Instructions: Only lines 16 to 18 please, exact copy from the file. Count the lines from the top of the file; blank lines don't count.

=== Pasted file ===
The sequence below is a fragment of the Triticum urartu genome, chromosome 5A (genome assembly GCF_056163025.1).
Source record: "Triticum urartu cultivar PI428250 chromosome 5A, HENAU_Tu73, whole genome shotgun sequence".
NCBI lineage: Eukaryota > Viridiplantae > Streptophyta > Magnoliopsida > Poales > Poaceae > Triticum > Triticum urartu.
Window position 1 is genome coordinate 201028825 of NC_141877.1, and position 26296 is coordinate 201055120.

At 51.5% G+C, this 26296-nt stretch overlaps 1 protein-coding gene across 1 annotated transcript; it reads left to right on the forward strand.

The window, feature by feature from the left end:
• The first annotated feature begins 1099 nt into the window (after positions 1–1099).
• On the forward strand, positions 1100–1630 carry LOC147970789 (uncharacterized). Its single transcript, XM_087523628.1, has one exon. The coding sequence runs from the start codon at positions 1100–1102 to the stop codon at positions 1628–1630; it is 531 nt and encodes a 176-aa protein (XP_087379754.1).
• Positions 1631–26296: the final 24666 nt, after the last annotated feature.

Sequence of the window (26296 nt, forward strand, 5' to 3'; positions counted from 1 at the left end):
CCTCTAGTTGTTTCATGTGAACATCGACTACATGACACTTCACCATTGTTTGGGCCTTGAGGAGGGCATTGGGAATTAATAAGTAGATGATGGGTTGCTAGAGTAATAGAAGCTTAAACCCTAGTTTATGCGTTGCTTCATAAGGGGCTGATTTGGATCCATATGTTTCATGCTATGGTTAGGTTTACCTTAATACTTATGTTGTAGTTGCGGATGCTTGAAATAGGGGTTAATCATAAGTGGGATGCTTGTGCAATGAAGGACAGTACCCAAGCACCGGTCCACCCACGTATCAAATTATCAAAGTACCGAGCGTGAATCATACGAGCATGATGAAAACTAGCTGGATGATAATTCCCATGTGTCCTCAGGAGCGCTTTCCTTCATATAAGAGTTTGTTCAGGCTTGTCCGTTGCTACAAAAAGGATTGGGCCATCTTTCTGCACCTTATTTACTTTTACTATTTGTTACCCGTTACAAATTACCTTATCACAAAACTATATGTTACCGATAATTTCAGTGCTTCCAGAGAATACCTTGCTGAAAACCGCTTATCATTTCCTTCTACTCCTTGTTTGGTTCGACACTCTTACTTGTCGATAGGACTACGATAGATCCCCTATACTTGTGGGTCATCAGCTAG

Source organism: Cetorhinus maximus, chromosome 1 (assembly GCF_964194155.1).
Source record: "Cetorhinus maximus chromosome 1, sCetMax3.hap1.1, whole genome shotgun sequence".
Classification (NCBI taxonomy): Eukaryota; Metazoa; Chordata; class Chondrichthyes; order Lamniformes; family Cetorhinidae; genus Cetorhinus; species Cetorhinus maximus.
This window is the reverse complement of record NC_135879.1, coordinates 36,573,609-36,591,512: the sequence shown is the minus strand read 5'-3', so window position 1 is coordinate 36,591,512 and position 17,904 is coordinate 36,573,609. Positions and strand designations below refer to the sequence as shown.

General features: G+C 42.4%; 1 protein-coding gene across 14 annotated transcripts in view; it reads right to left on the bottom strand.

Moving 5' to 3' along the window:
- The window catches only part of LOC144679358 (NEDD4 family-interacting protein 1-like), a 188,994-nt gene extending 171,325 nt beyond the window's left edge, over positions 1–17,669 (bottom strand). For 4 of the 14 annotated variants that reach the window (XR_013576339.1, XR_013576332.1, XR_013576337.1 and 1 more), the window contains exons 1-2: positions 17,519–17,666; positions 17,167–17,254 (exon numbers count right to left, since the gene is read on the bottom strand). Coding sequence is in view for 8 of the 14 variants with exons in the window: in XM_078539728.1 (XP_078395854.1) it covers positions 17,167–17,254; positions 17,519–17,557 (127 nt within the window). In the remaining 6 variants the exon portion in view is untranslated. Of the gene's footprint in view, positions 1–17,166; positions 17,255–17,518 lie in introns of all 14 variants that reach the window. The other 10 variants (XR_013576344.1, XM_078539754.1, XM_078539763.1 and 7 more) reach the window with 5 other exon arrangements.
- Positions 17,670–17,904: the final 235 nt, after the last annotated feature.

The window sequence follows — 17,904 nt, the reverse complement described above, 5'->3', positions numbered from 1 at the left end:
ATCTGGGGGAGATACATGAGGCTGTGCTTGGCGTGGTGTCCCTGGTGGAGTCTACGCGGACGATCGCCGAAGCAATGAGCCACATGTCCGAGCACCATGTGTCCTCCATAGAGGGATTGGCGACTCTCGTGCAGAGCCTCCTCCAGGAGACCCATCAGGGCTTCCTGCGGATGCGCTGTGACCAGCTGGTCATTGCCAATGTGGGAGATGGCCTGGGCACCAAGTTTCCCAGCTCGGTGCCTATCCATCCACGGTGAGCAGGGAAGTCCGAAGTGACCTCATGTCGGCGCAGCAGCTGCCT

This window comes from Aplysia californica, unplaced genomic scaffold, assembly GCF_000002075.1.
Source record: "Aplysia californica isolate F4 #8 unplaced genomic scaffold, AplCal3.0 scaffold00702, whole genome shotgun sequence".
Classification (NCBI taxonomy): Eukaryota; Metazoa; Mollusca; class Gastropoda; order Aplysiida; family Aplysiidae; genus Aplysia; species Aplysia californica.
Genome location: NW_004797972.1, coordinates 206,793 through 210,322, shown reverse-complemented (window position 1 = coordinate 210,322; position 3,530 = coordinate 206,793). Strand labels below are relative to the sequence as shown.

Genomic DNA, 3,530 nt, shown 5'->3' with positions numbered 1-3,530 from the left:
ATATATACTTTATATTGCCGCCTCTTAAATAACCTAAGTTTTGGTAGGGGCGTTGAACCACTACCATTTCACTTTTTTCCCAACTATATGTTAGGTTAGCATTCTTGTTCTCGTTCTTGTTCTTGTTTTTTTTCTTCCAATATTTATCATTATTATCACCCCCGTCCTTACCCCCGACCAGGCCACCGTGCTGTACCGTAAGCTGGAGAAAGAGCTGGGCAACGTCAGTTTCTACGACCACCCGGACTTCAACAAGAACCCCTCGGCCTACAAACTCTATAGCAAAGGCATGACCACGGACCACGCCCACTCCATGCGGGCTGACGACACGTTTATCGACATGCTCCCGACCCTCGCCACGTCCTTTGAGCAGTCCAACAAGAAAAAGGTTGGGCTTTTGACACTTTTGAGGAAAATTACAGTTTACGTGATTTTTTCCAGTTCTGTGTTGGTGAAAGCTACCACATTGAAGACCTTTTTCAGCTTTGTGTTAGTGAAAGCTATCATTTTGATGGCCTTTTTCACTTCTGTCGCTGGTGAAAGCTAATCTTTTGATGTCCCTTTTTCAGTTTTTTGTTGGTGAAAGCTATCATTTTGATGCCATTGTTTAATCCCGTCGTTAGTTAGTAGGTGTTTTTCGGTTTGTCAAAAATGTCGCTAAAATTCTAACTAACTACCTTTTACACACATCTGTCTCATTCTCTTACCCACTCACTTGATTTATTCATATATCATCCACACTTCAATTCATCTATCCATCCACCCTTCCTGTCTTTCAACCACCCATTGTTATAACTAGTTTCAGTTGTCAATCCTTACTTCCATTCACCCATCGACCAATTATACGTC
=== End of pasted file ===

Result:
General features: G+C 42.4%; 1 protein-coding gene across 14 annotated transcripts in view; it reads right to left on the bottom strand.

Moving 5' to 3' along the window:
- The window catches only part of LOC144679358 (NEDD4 family-interacting protein 1-like), a 188,994-nt gene extending 171,325 nt beyond the window's left edge, over positions 1–17,669 (bottom strand). For 4 of the 14 annotated variants that reach the window (XR_013576339.1, XR_013576332.1, XR_013576337.1 and 1 more), the window contains exons 1-2: positions 17,519–17,666; positions 17,167–17,254 (exon numbers count right to left, since the gene is read on the bottom strand). Coding sequence is in view for 8 of the 14 variants with exons in the window: in XM_078539728.1 (XP_078395854.1) it covers positions 17,167–17,254; positions 17,519–17,557 (127 nt within the window). In the remaining 6 variants the exon portion in view is untranslated. Of the gene's footprint in view, positions 1–17,166; positions 17,255–17,518 lie in introns of all 14 variants that reach the window. The other 10 variants (XR_013576344.1, XM_078539754.1, XM_078539763.1 and 7 more) reach the window with 5 other exon arrangements.